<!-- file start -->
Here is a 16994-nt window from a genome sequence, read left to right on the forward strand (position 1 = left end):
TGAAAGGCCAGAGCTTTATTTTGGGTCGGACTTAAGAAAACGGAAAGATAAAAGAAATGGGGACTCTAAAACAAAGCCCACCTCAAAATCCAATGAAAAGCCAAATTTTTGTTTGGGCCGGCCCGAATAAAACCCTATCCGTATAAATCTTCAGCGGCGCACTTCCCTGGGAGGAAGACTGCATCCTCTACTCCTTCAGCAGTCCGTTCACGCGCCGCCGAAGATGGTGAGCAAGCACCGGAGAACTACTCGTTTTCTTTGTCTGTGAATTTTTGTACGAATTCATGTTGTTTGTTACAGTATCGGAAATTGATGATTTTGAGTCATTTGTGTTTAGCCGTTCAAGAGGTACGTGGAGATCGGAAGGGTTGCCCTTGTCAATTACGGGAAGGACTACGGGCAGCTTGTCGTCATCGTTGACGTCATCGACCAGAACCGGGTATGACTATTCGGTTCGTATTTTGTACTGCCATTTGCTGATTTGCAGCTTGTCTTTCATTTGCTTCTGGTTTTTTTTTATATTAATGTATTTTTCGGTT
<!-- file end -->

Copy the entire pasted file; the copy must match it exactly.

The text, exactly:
Here is a 16994-nt window from a genome sequence, read left to right on the forward strand (position 1 = left end):
TGAAAGGCCAGAGCTTTATTTTGGGTCGGACTTAAGAAAACGGAAAGATAAAAGAAATGGGGACTCTAAAACAAAGCCCACCTCAAAATCCAATGAAAAGCCAAATTTTTGTTTGGGCCGGCCCGAATAAAACCCTATCCGTATAAATCTTCAGCGGCGCACTTCCCTGGGAGGAAGACTGCATCCTCTACTCCTTCAGCAGTCCGTTCACGCGCCGCCGAAGATGGTGAGCAAGCACCGGAGAACTACTCGTTTTCTTTGTCTGTGAATTTTTGTACGAATTCATGTTGTTTGTTACAGTATCGGAAATTGATGATTTTGAGTCATTTGTGTTTAGCCGTTCAAGAGGTACGTGGAGATCGGAAGGGTTGCCCTTGTCAATTACGGGAAGGACTACGGGCAGCTTGTCGTCATCGTTGACGTCATCGACCAGAACCGGGTATGACTATTCGGTTCGTATTTTGTACTGCCATTTGCTGATTTGCAGCTTGTCTTTCATTTGCTTCTGGTTTTTTTTTATATTAATGTATTTTTCGGTT